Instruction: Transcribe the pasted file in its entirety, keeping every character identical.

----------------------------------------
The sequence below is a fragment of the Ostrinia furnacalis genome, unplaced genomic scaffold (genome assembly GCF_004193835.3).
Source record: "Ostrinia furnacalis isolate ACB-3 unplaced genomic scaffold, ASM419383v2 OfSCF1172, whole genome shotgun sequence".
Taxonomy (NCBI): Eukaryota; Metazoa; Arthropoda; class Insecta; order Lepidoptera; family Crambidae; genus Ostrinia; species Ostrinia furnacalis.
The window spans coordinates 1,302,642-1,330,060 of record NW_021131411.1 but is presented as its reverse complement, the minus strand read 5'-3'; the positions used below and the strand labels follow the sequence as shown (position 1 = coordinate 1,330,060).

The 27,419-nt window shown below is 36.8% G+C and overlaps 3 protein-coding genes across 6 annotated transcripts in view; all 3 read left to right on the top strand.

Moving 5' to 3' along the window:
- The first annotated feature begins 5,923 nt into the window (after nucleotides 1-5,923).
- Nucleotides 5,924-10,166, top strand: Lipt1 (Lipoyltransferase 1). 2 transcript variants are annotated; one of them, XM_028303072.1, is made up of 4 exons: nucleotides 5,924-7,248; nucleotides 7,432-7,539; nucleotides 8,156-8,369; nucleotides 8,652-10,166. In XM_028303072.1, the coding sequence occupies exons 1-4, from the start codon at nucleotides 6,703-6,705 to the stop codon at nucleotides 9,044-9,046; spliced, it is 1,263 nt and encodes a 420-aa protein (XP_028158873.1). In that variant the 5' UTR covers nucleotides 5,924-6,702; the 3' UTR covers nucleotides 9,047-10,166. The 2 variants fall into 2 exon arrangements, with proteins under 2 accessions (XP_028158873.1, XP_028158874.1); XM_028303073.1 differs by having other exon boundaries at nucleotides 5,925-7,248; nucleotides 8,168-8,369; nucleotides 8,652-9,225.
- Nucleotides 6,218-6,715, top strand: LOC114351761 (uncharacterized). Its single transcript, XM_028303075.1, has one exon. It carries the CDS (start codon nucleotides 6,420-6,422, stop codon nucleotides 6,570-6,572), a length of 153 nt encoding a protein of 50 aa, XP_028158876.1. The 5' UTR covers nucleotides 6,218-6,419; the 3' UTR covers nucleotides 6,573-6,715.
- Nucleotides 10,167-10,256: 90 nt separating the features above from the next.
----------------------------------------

The sequence below is a fragment of the Ostrinia furnacalis genome, unplaced genomic scaffold (genome assembly GCF_004193835.3).
Source record: "Ostrinia furnacalis isolate ACB-3 unplaced genomic scaffold, ASM419383v2 OfSCF1172, whole genome shotgun sequence".
Taxonomy (NCBI): Eukaryota; Metazoa; Arthropoda; class Insecta; order Lepidoptera; family Crambidae; genus Ostrinia; species Ostrinia furnacalis.
The window spans coordinates 1,302,642-1,330,060 of record NW_021131411.1 but is presented as its reverse complement, the minus strand read 5'-3'; the positions used below and the strand labels follow the sequence as shown (position 1 = coordinate 1,330,060).

The 27,419-nt window shown below is 36.8% G+C and overlaps 3 protein-coding genes across 6 annotated transcripts in view; all 3 read left to right on the top strand.

Moving 5' to 3' along the window:
- The first annotated feature begins 5,923 nt into the window (after nucleotides 1-5,923).
- Nucleotides 5,924-10,166, top strand: Lipt1 (Lipoyltransferase 1). 2 transcript variants are annotated; one of them, XM_028303072.1, is made up of 4 exons: nucleotides 5,924-7,248; nucleotides 7,432-7,539; nucleotides 8,156-8,369; nucleotides 8,652-10,166. In XM_028303072.1, the coding sequence occupies exons 1-4, from the start codon at nucleotides 6,703-6,705 to the stop codon at nucleotides 9,044-9,046; spliced, it is 1,263 nt and encodes a 420-aa protein (XP_028158873.1). In that variant the 5' UTR covers nucleotides 5,924-6,702; the 3' UTR covers nucleotides 9,047-10,166. The 2 variants fall into 2 exon arrangements, with proteins under 2 accessions (XP_028158873.1, XP_028158874.1); XM_028303073.1 differs by having other exon boundaries at nucleotides 5,925-7,248; nucleotides 8,168-8,369; nucleotides 8,652-9,225.
- Nucleotides 6,218-6,715, top strand: LOC114351761 (uncharacterized). Its single transcript, XM_028303075.1, has one exon. It carries the CDS (start codon nucleotides 6,420-6,422, stop codon nucleotides 6,570-6,572), a length of 153 nt encoding a protein of 50 aa, XP_028158876.1. The 5' UTR covers nucleotides 6,218-6,419; the 3' UTR covers nucleotides 6,573-6,715.
- Nucleotides 10,167-10,256: 90 nt separating the features above from the next.